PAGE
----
ANKARA, Turkey - Turkish jets struck yesterday at eight caves that suspected Turkish Kurd rebels were preparing to use as winter hideouts in northern Iraq, Turkey's military said.

Flying over snow-covered rugged terrain, the planes conducted "an effective pinpoint operation" against the separatist rebels of the Kurdistan Workers' Party, or PKK, the military said in a statement posted on its Web site.

No rebel deaths from the strikes were immediately reported.

Inside Turkey, troops said they killed six rebels in the second day of operations on the slopes of Mount Gabar, near the Iraqi border.

The Turkish military's air strikes on the caves comprised the third cross-border air assault in 10 days. The PKK has waged a war for autonomy in parts of Turkey for more than two decades, costing tens of thousands of lives.

The Turkish military, which relies on fighter jets and artillery units to hit rebel targets miles from the border, has vowed to keep up its attacks on the rebels regardless of weather conditions in the region. In October, Turkey's parliament authorized the country's military to strike back at the rebels across the border.

The United States, the European Union and Turkey consider the PKK a terrorist organization, but the United States in particular has been concerned that Turkish operations affecting northern Iraq could destabilize one of the war-torn country's most stable areas.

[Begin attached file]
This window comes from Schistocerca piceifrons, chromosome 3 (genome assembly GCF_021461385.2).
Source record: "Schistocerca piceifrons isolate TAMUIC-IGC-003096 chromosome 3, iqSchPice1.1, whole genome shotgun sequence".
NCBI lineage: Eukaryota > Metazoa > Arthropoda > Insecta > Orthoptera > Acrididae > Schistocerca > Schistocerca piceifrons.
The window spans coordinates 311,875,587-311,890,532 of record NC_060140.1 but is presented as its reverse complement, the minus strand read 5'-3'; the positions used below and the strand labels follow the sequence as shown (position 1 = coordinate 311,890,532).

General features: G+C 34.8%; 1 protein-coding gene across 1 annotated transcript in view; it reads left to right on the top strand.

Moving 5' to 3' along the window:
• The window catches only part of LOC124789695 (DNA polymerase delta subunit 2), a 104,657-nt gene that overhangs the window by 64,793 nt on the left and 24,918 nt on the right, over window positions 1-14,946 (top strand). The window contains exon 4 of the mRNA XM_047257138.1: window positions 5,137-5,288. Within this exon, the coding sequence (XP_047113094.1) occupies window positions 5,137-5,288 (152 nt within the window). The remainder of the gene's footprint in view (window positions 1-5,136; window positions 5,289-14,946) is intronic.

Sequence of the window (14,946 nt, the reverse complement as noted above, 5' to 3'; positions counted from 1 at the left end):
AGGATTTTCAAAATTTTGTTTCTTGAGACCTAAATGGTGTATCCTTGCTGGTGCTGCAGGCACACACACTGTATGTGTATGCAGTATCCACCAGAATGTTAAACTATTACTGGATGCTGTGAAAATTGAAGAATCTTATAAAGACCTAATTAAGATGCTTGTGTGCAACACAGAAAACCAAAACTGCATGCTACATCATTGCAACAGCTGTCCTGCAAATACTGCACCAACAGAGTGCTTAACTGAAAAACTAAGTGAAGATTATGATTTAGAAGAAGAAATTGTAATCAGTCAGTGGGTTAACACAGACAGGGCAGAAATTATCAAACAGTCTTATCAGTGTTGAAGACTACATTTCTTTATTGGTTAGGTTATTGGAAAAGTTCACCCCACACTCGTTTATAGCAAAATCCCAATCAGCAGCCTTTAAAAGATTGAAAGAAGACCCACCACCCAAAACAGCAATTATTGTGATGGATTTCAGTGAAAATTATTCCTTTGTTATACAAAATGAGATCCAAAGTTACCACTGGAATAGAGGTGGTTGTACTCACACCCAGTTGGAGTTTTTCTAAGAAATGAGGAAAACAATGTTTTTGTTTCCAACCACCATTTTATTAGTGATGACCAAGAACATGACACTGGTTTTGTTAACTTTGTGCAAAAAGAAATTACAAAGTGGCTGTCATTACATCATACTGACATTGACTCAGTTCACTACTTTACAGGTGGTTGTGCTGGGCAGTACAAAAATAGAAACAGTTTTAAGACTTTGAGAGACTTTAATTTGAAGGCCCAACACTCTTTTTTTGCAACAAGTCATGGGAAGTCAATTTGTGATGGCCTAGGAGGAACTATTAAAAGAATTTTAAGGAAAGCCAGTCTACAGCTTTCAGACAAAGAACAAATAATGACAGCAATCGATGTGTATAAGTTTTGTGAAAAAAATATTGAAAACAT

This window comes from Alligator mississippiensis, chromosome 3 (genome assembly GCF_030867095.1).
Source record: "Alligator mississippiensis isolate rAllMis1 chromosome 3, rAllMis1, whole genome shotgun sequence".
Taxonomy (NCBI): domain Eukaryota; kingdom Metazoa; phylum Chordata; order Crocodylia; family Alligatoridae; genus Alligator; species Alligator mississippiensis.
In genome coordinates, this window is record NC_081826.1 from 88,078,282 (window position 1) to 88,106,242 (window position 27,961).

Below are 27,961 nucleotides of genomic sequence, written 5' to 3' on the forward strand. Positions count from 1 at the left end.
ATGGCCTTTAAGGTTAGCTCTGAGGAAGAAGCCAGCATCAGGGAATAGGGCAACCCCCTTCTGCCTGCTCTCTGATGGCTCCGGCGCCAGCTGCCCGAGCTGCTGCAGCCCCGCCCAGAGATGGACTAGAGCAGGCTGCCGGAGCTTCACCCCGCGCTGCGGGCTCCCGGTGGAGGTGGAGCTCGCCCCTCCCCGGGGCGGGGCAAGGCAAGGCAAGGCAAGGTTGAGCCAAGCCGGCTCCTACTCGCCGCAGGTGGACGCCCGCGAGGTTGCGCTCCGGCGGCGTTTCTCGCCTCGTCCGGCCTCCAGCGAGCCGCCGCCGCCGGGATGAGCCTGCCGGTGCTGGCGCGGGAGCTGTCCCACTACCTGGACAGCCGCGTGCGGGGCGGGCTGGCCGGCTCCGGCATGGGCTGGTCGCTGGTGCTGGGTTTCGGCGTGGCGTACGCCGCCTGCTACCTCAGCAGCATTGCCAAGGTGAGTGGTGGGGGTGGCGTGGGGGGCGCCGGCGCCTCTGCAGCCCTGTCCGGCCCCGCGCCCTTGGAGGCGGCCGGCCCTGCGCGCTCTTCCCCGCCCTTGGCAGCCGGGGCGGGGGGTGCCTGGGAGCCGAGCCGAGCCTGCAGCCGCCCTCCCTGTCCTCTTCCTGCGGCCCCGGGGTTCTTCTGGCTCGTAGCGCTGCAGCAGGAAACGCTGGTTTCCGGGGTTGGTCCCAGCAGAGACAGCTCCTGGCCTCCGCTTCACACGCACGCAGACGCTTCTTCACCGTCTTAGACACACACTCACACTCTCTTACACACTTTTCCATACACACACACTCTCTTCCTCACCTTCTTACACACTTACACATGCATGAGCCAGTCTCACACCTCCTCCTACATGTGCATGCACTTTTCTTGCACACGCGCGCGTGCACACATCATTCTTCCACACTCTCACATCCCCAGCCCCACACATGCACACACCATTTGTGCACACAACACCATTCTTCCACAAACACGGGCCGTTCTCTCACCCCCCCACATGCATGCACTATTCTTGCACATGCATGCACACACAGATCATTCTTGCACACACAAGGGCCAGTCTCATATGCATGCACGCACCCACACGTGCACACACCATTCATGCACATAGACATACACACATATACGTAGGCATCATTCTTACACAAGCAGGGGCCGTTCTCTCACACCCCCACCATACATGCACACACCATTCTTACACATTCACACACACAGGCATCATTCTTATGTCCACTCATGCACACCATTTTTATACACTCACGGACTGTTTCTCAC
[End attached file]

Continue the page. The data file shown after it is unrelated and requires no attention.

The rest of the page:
President Abdullah Gul yesterday said Turkey was pleased with U.S. cooperation, including the sharing of intelligence. "It is a cooperation that befits the allies," he was quoted as saying by the state-run media.

But Gul also appeared to reproach the fact that the cooperation started recently. Turkey, a NATO ally, long complained of U.S. inaction against the Iraq-based rebels.

"It's how it should have been," Gul said. "We could have arrived at this point much earlier."

On Tuesday, Turkey's military said that more than 200 Kurdish rebel targets in northern Iraq had been hit since Dec. 16, killing hundreds of rebels.

The rebels traditionally withdraw to their hideouts during winter when snow hampers their movement in the mountains, then intensify their attacks on Turkish targets in the spring.